Invasive Zebra Mussels Continue to Disrupt
Natural Ecosystems in Local Lakes
by Makya Rodriguez, age 15
Many of us enjoy the local lakes here in Madison. But what people might not know is that our lakes are being invaded.
Zebra mussels are D-shaped mussels that can grow up to two inches in length. They usually have yellow and brown shells with stripes. This invasive species was first discovered in the Madison lakes in 2015 by a class of University of Wisconsin students, although evidence suggests the mussels were present in Lake Mendota as early as 2012. Since that time, zebra mussels have spread to other area lakes including Monona, Wingra, and Waubesa.
These invasive freshwater animals now live in about 250 of Wisconsin’s lakes and rivers, according to the Department of Natural Resources. They arrived in North America as microscopic larvae traveling from Europe or Asia in the ballast water of ships and have since spread through the Great Lakes and various connected water systems.
Zebra mussels cause bad effects in the water systems in which they live. The mussels compete for food, algae and resources needed by native fish. One of the things that zebra mussels don’t eat is cyanobacteria, also known as blue-green algae. This type of algae is a huge problem in Madison lakes because it is toxic to humans and it thrives in areas where zebra mussels are present.
Zebra mussels also help filter a lake's water, and although that might sound helpful, it’s really not. Filtering these lakes allows sunlight to hit the lakebed which creates layers of filamentous algae. This kind of algae often washes up on shorelines where it creates unpleasant smells and makes the lake shore less inviting.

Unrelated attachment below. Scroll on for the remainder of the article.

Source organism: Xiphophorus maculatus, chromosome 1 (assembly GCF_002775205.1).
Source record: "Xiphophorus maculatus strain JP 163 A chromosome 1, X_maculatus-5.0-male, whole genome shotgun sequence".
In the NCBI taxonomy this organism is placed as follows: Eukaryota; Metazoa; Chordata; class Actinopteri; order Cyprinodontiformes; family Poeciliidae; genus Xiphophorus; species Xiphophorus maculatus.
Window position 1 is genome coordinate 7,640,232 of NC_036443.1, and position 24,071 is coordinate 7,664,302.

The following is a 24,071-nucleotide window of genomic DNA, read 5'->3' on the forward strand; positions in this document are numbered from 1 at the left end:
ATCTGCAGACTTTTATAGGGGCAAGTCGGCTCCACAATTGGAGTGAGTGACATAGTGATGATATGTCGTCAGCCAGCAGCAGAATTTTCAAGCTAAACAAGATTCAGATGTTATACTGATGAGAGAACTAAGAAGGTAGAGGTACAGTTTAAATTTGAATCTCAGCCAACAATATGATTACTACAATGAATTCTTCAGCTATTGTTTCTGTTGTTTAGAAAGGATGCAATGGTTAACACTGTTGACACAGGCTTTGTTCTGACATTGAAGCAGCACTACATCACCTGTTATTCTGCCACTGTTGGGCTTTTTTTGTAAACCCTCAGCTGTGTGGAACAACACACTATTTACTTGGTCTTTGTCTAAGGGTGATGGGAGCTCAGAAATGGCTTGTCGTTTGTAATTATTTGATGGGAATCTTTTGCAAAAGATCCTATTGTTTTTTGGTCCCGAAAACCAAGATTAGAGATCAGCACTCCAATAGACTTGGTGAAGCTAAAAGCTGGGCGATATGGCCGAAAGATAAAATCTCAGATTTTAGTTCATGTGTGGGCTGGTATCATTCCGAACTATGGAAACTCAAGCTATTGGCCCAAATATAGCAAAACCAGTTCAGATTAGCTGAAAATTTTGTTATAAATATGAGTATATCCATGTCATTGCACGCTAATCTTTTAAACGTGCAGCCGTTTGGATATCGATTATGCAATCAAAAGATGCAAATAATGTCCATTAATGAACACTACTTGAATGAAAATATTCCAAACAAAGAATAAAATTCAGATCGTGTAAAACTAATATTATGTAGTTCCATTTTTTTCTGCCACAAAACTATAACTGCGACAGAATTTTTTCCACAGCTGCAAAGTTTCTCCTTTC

There are several methods to try to remove zebra mussels. Some of these methods include large vacuums or manual removal. It is, however, very difficult to get zebra mussels under control once they have established themselves in large lakes like Lake Mendota.
Zebra Mussels do have some natural predators such as fish or birds. But because these predators consume only limited amounts zebra mussels, they do little to control the problem. People can help limit the spread of zebra mussels by cleaning their boats and removing mud and plants before moving them from one lake to another lake. Furthermore, people should not release plants or fish that are not native to the lake, including aquarium plants, fish, or animals.
Zebra mussels are probably here to stay, so next time you are at a lake, watch out for a sharp zebra mussel which might be right under you. They not only hurt your feet, but they also hurt our lakes and disrupt the natural ecosystems of other Wisconsin waterways.
[Sources: cleanlakesalliance.org; Madison.com; Wisconsin DNR]